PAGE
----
FREE….. Because of the significant change in our lives as a result of COVID-19, many of us are working from home as we ‘social distance’ and quarantine ourselves. The USPS is doing the Best that they can, but mail is being delayed because of this disruption they are experiencing as well. This means, as we have heard from many of you, that your hard copy of Bee Culture is not showing up as in the past. We have a Digital version of Bee Culture. We are making this available to you at NO COST until this situation is over. This is how you can access it and read it for FREE online. Go to www.beeculture.com and click on the “Latest Issues” tap at the top of the page.
We thank each of you as we all go through this together. Hang in there.
The Bee Culture Team.
A Yellow Marked Queen – Bee Culture May 2019
By: Jean Hacken
This true story begins with a healthy observation hive that had a yellow-marked queen.
The observation hive thrived with eggs, larvae, capped brood and honey.
One morning, I received a call from a staff member, “The bees are swarming!” When I arrived at the nature center, most, but not all of the bees had returned to the hive.
On the ground below the outside entrance to the hive, there was a three-foot cluster of bees. “The queen must be in there,” I remarked to bystanders. While contemplating rescue options, the cluster got smaller and smaller. I leaned down to see more closely and saw the queen, or . . . what was left of her.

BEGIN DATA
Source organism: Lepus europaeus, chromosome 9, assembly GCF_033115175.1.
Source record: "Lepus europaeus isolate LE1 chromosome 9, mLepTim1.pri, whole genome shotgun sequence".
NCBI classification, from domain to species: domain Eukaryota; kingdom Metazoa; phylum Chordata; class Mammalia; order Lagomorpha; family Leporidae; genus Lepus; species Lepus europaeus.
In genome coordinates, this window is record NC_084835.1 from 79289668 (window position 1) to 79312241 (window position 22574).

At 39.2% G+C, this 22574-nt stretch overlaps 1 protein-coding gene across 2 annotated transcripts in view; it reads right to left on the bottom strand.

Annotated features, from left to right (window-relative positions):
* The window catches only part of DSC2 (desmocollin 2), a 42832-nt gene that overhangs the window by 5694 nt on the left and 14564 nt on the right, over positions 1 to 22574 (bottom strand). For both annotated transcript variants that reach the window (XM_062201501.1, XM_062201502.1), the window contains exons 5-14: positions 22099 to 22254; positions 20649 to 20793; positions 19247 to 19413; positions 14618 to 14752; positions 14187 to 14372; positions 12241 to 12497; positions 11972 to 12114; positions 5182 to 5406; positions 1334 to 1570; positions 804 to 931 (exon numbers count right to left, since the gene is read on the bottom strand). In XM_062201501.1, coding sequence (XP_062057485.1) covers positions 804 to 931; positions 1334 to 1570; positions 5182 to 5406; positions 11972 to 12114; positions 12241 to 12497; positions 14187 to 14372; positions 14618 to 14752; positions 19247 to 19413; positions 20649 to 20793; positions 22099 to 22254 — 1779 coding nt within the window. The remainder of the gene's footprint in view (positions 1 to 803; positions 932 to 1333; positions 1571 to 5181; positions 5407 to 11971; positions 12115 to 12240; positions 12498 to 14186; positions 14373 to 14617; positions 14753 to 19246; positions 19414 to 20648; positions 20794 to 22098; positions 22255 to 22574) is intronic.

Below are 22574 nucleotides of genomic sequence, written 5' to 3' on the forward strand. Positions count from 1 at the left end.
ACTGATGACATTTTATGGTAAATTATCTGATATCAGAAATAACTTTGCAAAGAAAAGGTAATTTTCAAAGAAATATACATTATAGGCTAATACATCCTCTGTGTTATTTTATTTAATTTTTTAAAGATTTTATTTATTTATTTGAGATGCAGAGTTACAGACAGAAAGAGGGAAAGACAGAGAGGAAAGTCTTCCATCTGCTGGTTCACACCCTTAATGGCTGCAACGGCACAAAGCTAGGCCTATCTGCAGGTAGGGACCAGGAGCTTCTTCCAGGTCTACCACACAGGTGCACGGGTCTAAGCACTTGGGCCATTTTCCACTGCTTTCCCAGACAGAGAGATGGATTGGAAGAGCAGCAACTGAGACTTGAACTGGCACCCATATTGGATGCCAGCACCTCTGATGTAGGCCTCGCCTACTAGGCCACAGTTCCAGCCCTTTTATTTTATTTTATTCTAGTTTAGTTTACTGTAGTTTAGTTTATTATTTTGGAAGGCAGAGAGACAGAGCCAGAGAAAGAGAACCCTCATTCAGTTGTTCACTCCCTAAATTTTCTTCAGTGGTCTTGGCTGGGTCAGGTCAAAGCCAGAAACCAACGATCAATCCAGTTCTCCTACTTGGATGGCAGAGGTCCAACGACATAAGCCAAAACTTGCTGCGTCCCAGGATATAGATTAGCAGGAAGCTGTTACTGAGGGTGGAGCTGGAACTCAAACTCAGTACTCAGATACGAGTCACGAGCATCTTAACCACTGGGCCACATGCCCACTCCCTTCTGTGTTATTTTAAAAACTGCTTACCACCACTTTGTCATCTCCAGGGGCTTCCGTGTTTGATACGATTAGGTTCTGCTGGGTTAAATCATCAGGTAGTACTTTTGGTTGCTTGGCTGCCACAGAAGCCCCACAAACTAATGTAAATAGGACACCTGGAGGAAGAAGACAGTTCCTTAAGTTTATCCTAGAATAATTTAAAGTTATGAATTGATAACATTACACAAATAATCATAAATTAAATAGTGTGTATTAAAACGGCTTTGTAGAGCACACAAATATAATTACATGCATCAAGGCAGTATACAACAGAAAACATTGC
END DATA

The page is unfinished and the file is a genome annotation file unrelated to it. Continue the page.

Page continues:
Though she was twitching and moving, I realized that there was only half a queen – the lower half was missing. Not a pretty sight. After 20 minutes, she quit moving and the bees slowly departed.
We scratched our heads and speculated among ourselves why she was cut in half.
The next day, Kenneth Rosenthal, the naturalist from the nature center emailed a photo taken of the queen the previous day with the subject line: “Now I know what happened to the queen.”
Post script: At the start of the swarm, we had seen a skink beneath the hive entrance, atop a two foot-high stone-wall with a bee in its mouth, and congratulated it for being in the right place at the right time for a meal. At the time, we had no idea that the bee, in fact, was THE QUEEN until the following day
During the swarm, the skink had a lot of bees to pick from. Too bad (for us) it just happened to pick the queen.